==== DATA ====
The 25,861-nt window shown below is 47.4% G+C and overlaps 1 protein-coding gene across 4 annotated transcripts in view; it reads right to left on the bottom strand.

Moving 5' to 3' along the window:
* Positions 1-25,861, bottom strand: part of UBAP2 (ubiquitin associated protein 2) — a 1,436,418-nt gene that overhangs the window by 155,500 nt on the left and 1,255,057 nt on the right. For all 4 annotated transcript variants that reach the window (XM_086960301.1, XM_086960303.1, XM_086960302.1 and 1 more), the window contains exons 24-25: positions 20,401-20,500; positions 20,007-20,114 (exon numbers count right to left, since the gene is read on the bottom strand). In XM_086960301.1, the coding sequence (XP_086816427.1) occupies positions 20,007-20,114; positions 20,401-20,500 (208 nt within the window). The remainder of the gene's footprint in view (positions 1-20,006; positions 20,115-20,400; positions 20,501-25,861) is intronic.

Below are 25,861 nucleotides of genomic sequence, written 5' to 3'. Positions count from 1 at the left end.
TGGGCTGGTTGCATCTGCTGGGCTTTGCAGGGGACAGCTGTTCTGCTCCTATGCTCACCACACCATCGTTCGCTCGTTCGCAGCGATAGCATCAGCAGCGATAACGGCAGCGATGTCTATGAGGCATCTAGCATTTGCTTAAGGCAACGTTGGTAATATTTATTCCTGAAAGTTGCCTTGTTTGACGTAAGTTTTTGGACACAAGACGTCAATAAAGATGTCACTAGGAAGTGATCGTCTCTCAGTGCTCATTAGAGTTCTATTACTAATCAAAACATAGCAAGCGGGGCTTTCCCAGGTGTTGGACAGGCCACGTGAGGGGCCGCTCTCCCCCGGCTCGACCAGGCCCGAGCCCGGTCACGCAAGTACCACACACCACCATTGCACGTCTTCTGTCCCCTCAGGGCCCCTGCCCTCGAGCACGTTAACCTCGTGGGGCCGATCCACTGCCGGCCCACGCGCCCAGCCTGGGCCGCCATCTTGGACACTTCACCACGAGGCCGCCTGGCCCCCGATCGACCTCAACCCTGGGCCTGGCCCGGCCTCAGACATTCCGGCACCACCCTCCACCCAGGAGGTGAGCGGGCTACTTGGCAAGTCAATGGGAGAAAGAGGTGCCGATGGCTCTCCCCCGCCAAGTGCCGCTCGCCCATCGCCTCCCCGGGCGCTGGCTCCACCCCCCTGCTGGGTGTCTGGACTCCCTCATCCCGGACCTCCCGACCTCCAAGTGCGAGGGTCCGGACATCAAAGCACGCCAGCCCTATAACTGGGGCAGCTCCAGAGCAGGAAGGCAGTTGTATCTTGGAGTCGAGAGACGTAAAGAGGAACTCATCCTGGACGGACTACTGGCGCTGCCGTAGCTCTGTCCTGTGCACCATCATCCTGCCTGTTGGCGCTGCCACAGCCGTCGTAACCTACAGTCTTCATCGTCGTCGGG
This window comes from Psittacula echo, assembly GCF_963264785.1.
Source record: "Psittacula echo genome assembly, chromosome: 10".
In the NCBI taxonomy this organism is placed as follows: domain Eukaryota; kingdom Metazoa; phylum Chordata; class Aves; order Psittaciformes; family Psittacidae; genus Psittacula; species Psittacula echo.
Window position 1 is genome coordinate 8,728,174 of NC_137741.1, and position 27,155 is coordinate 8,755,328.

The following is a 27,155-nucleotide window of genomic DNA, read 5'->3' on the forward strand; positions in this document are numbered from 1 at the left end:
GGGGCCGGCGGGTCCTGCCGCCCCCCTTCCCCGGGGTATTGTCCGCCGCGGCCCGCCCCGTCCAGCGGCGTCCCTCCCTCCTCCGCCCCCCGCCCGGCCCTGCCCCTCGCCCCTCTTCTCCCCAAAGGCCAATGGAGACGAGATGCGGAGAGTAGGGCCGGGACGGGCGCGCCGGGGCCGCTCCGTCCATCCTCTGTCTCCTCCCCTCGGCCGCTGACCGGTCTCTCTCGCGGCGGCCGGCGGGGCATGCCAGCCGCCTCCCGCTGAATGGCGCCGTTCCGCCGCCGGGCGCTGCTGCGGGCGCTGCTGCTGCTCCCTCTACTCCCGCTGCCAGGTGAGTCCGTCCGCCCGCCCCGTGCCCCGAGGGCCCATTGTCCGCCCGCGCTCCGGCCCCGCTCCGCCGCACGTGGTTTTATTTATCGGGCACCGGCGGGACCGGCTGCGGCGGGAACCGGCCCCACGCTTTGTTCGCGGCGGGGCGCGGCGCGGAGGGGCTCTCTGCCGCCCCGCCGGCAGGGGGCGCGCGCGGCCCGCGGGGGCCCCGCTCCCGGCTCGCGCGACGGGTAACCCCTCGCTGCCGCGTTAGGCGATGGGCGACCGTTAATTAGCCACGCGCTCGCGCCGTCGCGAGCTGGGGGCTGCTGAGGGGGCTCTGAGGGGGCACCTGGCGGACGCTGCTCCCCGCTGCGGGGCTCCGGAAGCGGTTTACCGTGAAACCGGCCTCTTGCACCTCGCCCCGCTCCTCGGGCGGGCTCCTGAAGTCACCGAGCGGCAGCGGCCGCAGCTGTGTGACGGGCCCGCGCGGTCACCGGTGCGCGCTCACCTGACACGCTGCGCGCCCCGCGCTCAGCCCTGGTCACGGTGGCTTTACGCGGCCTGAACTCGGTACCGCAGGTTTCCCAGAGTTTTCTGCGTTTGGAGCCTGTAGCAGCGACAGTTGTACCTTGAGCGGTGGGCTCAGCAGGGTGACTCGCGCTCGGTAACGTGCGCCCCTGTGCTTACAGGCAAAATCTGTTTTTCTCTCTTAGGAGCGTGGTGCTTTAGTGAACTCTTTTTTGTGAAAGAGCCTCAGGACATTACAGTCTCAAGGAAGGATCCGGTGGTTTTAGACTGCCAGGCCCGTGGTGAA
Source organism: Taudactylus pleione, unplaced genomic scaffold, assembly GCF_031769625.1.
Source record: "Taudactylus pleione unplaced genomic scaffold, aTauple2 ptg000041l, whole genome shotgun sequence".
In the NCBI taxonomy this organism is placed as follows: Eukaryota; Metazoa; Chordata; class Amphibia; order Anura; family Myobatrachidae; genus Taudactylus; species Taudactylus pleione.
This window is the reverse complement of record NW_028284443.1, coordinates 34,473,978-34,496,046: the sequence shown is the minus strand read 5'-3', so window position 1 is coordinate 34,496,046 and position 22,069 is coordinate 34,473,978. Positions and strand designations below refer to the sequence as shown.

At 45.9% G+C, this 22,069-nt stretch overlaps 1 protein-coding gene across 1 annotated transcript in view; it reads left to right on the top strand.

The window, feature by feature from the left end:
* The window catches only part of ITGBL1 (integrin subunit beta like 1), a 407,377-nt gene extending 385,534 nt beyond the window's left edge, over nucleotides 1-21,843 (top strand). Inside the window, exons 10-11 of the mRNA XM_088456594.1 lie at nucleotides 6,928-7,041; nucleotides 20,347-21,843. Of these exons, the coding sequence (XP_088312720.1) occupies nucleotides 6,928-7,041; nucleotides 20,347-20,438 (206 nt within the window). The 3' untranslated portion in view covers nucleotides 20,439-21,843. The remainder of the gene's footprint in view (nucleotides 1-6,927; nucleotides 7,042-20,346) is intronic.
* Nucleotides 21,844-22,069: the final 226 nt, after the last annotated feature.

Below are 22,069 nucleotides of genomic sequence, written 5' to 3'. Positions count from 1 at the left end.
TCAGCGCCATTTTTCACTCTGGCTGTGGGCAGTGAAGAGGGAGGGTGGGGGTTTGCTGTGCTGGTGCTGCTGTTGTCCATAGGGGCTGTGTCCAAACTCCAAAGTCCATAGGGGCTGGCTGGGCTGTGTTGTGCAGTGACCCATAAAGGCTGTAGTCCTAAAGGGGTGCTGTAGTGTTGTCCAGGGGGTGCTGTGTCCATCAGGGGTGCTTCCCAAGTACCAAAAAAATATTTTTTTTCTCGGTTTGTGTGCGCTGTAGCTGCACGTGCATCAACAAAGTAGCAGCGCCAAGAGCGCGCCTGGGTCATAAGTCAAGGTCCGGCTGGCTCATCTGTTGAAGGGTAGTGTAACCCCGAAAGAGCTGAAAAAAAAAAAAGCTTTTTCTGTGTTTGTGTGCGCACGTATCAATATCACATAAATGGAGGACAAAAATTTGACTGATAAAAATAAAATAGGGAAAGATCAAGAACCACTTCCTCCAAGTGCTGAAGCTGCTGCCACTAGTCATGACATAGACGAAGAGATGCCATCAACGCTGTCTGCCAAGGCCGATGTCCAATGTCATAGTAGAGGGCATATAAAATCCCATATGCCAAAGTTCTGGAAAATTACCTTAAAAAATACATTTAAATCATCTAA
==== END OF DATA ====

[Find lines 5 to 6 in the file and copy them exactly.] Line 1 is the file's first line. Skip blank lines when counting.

TGGGCTGGTTGCATCTGCTGGGCTTTGCAGGGGACAGCTGTTCTGCTCCTATGCTCACCACACCATCGTTCGCTCGTTCGCAGCGATAGCATCAGCAGCGATAACGGCAGCGATGTCTATGAGGCATCTAGCATTTGCTTAAGGCAACGTTGGTAATATTTATTCCTGAAAGTTGCCTTGTTTGACGTAAGTTTTTGGACACAAGACGTCAATAAAGATGTCACTAGGAAGTGATCGTCTCTCAGTGCTCATTAGAGTTCTATTACTAATCAAAACATAGCAAGCGGGGCTTTCCCAGGTGTTGGACAGGCCACGTGAGGGGCCGCTCTCCCCCGGCTCGACCAGGCCCGAGCCCGGTCACGCAAGTACCACACACCACCATTGCACGTCTTCTGTCCCCTCAGGGCCCCTGCCCTCGAGCACGTTAACCTCGTGGGGCCGATCCACTGCCGGCCCACGCGCCCAGCCTGGGCCGCCATCTTGGACACTTCACCACGAGGCCGCCTGGCCCCCGATCGACCTCAACCCTGGGCCTGGCCCGGCCTCAGACATTCCGGCACCACCCTCCACCCAGGAGGTGAGCGGGCTACTTGGCAAGTCAATGGGAGAAAGAGGTGCCGATGGCTCTCCCCCGCCAAGTGCCGCTCGCCCATCGCCTCCCCGGGCGCTGGCTCCACCCCCCTGCTGGGTGTCTGGACTCCCTCATCCCGGACCTCCCGACCTCCAAGTGCGAGGGTCCGGACATCAAAGCACGCCAGCCCTATAACTGGGGCAGCTCCAGAGCAGGAAGGCAGTTGTATCTTGGAGTCGAGAGACGTAAAGAGGAACTCATCCTGGACGGACTACTGGCGCTGCCGTAGCTCTGTCCTGTGCACCATCATCCTGCCTGTTGGCGCTGCCACAGCCGTCGTAACCTACAGTCTTCATCGTCGTCGGG
This window comes from Psittacula echo, assembly GCF_963264785.1.